An Ottawa police officer who arrested a woman whose shirt and bra were cut off during a cellblock strip search testified that officers responded with appropriate force, a court heard Thursday.
Cst. Cameron Downie resumed his testimony on Thursday in the trial of Sgt. Steven Desjourdy, who is charged with sexual assault in the cellblock strip search of an Ottawa woman in 2008. Desjourdy has pleaded not guilty.
Downie now trains fellow officers on the use of force, but on the night of Sept. 6, 2008, he was one of five officers present when the woman was brought into the cellblock.
The woman can't be identified because there's a publication ban on her name.
Woman was difficult to control, officer testifies
Under cross examination by defence lawyer Michael Edelson, Downie agreed three officers had difficulty controlling the woman in the cellblock.
Edelson asked Downie if the constables used standard techniques to get the woman to comply to a search. Downie responded yes.
The techniques included a wrist lock and several knee kicks to the prisoner's thigh to gain compliance.
Take down at cell block 'standard practice'
During the strip search the woman kicked a female special constable and was taken to the ground by two male officers.
In her statement to the court, the woman said she was violently thrown to the ground. Downie testified he saw her being taken to the ground using standard practice.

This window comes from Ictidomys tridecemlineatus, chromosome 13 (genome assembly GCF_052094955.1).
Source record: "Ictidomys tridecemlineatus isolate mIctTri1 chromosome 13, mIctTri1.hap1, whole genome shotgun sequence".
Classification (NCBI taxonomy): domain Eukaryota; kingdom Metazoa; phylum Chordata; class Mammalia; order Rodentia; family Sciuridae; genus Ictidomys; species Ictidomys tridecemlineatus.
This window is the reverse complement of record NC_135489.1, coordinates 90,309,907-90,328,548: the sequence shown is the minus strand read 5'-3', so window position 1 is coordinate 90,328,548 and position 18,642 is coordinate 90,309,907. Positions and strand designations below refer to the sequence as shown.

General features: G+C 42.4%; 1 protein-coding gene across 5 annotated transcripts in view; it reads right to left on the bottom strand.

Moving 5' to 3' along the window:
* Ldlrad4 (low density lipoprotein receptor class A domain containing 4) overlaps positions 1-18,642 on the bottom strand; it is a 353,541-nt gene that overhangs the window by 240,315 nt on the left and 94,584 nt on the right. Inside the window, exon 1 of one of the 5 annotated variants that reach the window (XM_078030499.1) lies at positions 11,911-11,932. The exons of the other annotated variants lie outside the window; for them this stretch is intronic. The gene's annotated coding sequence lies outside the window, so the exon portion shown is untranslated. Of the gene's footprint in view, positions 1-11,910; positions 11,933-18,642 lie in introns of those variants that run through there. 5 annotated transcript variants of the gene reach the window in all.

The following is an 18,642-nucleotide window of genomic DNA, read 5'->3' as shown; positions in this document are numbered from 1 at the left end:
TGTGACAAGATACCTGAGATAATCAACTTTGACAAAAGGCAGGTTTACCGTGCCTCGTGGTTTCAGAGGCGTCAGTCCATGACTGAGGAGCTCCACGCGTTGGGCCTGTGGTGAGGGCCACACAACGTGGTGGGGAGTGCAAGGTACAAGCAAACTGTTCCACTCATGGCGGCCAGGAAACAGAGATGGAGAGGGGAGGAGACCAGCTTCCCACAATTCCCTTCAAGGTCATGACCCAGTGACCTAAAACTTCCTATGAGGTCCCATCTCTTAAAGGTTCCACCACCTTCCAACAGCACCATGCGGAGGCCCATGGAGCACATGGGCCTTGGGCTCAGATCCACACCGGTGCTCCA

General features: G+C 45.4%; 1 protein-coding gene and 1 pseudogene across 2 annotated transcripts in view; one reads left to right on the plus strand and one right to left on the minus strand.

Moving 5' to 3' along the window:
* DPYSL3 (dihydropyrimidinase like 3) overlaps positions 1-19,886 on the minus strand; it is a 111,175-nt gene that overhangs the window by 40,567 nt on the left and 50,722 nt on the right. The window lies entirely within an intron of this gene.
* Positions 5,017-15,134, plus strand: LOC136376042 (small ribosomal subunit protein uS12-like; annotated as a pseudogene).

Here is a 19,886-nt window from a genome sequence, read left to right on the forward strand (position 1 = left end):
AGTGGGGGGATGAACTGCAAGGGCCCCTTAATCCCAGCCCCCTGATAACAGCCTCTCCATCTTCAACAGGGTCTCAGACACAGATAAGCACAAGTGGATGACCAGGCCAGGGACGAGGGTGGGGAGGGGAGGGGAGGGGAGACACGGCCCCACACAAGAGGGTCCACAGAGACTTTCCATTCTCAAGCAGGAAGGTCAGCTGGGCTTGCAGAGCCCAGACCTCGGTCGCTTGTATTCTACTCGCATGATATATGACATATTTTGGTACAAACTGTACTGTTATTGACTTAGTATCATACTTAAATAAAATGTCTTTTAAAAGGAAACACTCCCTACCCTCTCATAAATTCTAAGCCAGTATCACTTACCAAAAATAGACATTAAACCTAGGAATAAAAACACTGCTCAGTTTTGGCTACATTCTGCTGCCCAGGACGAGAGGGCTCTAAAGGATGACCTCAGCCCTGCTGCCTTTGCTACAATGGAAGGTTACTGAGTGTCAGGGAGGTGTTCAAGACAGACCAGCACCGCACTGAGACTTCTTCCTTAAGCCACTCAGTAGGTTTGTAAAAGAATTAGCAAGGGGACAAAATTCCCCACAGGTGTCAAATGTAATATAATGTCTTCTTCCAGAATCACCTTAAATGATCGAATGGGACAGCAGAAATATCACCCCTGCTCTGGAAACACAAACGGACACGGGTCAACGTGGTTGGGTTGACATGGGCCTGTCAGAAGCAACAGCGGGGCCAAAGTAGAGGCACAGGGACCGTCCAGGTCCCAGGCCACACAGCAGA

Desjourdy then took over for Morris and cut the woman's shirt and bra. Earlier during the trial court heard that prisoners should be given clothes deemed safe to wear in the cells. It's alleged the victim in this case was left topless in her cell for three hours with soiled pants before she was given coveralls.
Downie also agreed the woman was combative and unpredictable on more than one occasion during the arrest and search. Downie was one of two patrol officers who at around 5:30 a.m. first spotted the woman holding an open bottle of beer on Rideau Street.
He testified that he initially wasn't going to arrest her and had instead told her to go home. He said she started to walk away but then turned back and demanded to know why she was stopped.
He told Edelson she appeared intoxicated and irrational and said that was why he arrested her for public intoxication.
No recollection of what accused said during search
Downie could not recall specifics of what Desjourdy said during the strip search.
He told the court that while he couldn't rule out that Desjourdy explained why he was cutting off the woman's clothes, he had no recollection of it.